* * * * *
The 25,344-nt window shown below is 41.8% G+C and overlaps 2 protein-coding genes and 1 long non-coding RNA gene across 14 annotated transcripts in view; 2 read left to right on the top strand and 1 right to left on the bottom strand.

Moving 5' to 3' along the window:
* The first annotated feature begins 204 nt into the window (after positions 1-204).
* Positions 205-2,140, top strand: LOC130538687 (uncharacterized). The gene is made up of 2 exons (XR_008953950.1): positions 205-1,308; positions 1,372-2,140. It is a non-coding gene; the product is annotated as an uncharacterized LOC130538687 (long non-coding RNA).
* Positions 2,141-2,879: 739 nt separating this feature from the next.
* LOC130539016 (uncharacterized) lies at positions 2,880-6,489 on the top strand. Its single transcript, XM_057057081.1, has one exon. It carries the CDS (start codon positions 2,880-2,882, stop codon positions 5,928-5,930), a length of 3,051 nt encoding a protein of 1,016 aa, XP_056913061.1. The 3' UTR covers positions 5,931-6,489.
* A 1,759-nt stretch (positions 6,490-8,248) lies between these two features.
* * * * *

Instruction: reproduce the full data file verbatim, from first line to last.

The 25,344-nt window shown below is 41.8% G+C and overlaps 2 protein-coding genes and 1 long non-coding RNA gene across 14 annotated transcripts in view; 2 read left to right on the top strand and 1 right to left on the bottom strand.

Moving 5' to 3' along the window:
* The first annotated feature begins 204 nt into the window (after positions 1-204).
* Positions 205-2,140, top strand: LOC130538687 (uncharacterized). The gene is made up of 2 exons (XR_008953950.1): positions 205-1,308; positions 1,372-2,140. It is a non-coding gene; the product is annotated as an uncharacterized LOC130538687 (long non-coding RNA).
* Positions 2,141-2,879: 739 nt separating this feature from the next.
* LOC130539016 (uncharacterized) lies at positions 2,880-6,489 on the top strand. Its single transcript, XM_057057081.1, has one exon. It carries the CDS (start codon positions 2,880-2,882, stop codon positions 5,928-5,930), a length of 3,051 nt encoding a protein of 1,016 aa, XP_056913061.1. The 3' UTR covers positions 5,931-6,489.
* A 1,759-nt stretch (positions 6,490-8,248) lies between these two features.